Long before that, I had become aware of the difference a change in location can make. In 2006, my family — me, my parents and five siblings — had moved into “town” from the smaller and considerably poorer community of nearby Kirtland. This short relocation and subsequent school transfer upended my life, mostly by introducing me to a drastically different environment.
Piedra Vista (rock view in Spanish) High School is set on a rocky outcrop on the northern edge of Farmington. When I arrived as a freshman, the student body had a reputation for being well-off, but statistics show it was just as economically divided as rival Farmington High. Which is to say, appearance isn’t everything.
Though it sure helps. To the east is Foothills Drive, a hilly meandering road characterized by half-a-million-dollar homes hidden behind juniper trees and sagebrush. To the west is “F Hill,” a neighborhood lined by white sidewalks, street lamps and manicured city parks — the closest thing to middle-class suburbia I’d ever seen.
Standing in the hallway at Piedra Vista when the bell rang, I was passed by students who poured out of classrooms heading to their next class.
Don J. Usner / Searchlight New Mexico
These neighborhoods filled my head with possibilities and I began to realize, probably for the first time, that my options in Farmington were limited. So when my guidance counselor recommended that I join the oil and gas industry or enter the military, I rejected her advice and enrolled at New Mexico State University. It was the furthest place I could escape to and still be in New Mexico.
A few years later, my whole family left for Dallas. After 10 years on and off the market, my childhood home still hasn’t sold.
“On any given street there is at least one house sitting vacant and a couple more for sale,” my old classmate Brooke Garcia tells me. She’s one of the few people I know who still lives in Farmington. “We see a lot of vacant properties, and a lot of properties with squatters.”
After graduating from the University of New Mexico in 2017, my brother joined the rest of our family in Texas. They’re all trying to convince me to relocate, too.
Farmington is in the midst of a $9 million revitalization project to stimulate growth and investment in the downtown area. The project aims to use funding under the Complete Streets federal program, but has since shifted to municipal bonds to foot the bill. The project will completely redesign the six-block stretch of downtown from the ground up. Meanwhile, there are several vacant storefronts lining the street where construction is underway.
Photos by Don J. Usner / Searchlight New Mexico
A microcosm of rural America
As the “black gold” rush slows down, Farmington is trying other ways to reinvigorate the economy.
“Jolt Your Journey” is emblazoned across 40-foot billboards along U.S. 550, which connects Farmington to Albuquerque. The slogan, aimed at bringing hikers, mountain bikers and fly-fishermen to the county, has become something of a joke to those of us who spent our adolescence looking for a different kind of jolt.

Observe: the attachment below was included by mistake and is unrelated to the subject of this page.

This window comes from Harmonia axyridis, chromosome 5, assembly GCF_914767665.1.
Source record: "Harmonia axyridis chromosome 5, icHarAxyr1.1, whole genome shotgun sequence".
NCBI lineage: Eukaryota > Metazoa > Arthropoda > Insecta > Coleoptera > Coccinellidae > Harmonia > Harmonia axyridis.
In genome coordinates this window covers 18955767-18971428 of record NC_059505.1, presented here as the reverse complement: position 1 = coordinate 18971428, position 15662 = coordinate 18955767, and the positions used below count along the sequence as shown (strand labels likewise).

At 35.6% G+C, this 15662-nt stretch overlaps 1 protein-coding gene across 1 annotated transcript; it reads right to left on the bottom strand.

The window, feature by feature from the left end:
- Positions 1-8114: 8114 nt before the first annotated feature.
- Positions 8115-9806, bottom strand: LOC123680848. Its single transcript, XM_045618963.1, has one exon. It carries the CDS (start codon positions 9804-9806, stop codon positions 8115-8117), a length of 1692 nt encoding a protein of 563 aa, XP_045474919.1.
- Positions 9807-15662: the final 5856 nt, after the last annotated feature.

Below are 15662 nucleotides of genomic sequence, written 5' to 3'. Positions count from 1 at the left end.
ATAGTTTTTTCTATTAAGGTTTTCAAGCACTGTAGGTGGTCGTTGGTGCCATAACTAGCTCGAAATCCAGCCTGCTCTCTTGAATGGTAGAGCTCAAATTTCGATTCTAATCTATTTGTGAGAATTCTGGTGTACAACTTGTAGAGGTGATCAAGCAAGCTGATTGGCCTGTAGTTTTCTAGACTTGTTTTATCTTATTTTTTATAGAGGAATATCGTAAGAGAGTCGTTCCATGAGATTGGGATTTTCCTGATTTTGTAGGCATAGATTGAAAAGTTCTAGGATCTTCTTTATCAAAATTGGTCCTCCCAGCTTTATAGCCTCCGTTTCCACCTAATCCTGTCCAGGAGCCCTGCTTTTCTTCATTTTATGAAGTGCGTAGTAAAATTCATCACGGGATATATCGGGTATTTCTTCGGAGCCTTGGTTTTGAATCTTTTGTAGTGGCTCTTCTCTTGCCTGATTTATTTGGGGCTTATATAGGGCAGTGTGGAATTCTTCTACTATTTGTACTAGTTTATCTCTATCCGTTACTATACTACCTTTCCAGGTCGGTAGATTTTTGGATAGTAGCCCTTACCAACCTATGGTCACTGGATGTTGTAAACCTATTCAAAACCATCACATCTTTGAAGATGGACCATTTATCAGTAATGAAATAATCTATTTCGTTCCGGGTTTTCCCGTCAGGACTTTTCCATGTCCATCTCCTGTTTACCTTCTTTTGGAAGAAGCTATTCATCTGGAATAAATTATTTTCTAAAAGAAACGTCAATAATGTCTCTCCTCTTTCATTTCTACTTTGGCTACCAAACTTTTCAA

For me and my friends, that usually meant taking my 1992 Toyota 4Runner into the open wilderness of Chokecherry Canyon, where we fantasized about escaping our hometown. For too many of my classmates, however, it meant seeking a jolt with alcohol and drugs.
My friend Alex (who asked that his last name be withheld) left Farmington to escape that lifestyle and start fresh. “It wasn’t a choice,” he says. “I had to leave to get away from the drugs. I needed to get away from everyone involved.”
He didn’t need to explain himself. Farmington has twice the rate of alcohol -related deaths as the rest of New Mexico. In 2011, nearly one-third of high school students in San Juan County said they had been offered drugs at school, according to the New Mexico Youth Risk and Resiliency Survey — a rate that puts the county at 10 percent above the national average.
While I had a few experimental encounters, for me, keeping these threats at bay was easier than it would be for many. Being the son of an addict and alcoholic, I was familiar with the damage that could result.
Growing up in Farmington exposed me to many of the systemic problems which are all too common in New Mexico and rural communities throughout the country. While our state ranks at or near the bottom of every list for education, poverty, substance abuse, lack of healthcare and more, I saw the reality behind the statistics firsthand in Farmington.
Of course, leaving did not mean escaping those problems. But it did offer me a chance to break out of the limited growth options and explore ones not tied to the turbulent fossil fuel industry.
Back in Farmington, with change on the horizon, the community is growing uneasy about what the future holds. The imminent shutdown of San Juan Generating Station has put hundreds of jobs at risk. No one I encountered is putting much stock in the state’s transition plan.
“We don't have any reason to stay here, we don't need to stay here, but we have all of our family here,” Brooke says. “When the mines and power plants close, if they do close, what’s this town going to be?”